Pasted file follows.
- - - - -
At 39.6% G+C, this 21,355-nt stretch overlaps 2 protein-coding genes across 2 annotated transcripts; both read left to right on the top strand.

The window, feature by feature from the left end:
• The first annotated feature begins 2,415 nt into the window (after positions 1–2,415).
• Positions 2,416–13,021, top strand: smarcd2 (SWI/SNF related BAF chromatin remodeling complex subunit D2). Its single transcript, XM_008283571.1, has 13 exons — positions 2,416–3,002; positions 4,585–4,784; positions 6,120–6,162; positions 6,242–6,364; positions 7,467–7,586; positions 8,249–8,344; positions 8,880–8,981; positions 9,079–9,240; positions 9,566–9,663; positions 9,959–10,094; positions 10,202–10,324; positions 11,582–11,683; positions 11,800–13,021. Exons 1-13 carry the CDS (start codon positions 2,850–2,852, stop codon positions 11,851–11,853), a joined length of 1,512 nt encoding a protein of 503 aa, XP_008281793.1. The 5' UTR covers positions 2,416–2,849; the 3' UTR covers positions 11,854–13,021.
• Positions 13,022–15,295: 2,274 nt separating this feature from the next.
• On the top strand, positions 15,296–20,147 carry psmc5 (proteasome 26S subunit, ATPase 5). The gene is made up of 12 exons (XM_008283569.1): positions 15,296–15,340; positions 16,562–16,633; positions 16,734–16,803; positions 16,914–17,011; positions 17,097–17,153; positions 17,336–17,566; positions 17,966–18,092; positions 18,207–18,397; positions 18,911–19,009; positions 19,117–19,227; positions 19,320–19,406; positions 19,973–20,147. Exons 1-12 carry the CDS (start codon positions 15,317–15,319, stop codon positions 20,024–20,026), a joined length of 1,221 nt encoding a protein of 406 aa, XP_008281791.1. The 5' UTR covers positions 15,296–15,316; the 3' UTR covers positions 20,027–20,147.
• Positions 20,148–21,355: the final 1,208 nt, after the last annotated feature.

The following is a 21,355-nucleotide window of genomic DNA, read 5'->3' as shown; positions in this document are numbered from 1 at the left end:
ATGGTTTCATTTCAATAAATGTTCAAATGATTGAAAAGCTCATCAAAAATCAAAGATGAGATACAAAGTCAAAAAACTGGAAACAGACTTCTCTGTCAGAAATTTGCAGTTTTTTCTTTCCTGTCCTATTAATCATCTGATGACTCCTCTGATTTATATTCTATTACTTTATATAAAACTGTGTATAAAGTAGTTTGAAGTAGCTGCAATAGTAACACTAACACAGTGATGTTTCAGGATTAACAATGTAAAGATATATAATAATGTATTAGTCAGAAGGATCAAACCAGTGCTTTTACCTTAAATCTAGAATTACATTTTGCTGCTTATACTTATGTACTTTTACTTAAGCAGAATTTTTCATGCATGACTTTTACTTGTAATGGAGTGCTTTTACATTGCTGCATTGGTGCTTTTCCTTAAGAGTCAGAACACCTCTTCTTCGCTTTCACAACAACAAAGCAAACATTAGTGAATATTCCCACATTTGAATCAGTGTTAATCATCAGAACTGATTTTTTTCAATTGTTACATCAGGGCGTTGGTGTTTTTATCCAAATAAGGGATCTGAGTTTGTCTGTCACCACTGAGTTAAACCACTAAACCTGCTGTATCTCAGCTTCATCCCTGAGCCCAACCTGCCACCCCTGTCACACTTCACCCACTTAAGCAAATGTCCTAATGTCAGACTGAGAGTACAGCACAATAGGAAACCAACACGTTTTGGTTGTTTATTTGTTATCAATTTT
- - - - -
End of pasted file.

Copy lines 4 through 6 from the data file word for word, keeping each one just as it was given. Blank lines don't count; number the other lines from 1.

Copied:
• Positions 2,416–13,021, top strand: smarcd2 (SWI/SNF related BAF chromatin remodeling complex subunit D2). Its single transcript, XM_008283571.1, has 13 exons — positions 2,416–3,002; positions 4,585–4,784; positions 6,120–6,162; positions 6,242–6,364; positions 7,467–7,586; positions 8,249–8,344; positions 8,880–8,981; positions 9,079–9,240; positions 9,566–9,663; positions 9,959–10,094; positions 10,202–10,324; positions 11,582–11,683; positions 11,800–13,021. Exons 1-13 carry the CDS (start codon positions 2,850–2,852, stop codon positions 11,851–11,853), a joined length of 1,512 nt encoding a protein of 503 aa, XP_008281793.1. The 5' UTR covers positions 2,416–2,849; the 3' UTR covers positions 11,854–13,021.
• Positions 13,022–15,295: 2,274 nt separating this feature from the next.
• On the top strand, positions 15,296–20,147 carry psmc5 (proteasome 26S subunit, ATPase 5). The gene is made up of 12 exons (XM_008283569.1): positions 15,296–15,340; positions 16,562–16,633; positions 16,734–16,803; positions 16,914–17,011; positions 17,097–17,153; positions 17,336–17,566; positions 17,966–18,092; positions 18,207–18,397; positions 18,911–19,009; positions 19,117–19,227; positions 19,320–19,406; positions 19,973–20,147. Exons 1-12 carry the CDS (start codon positions 15,317–15,319, stop codon positions 20,024–20,026), a joined length of 1,221 nt encoding a protein of 406 aa, XP_008281791.1. The 5' UTR covers positions 15,296–15,316; the 3' UTR covers positions 20,027–20,147.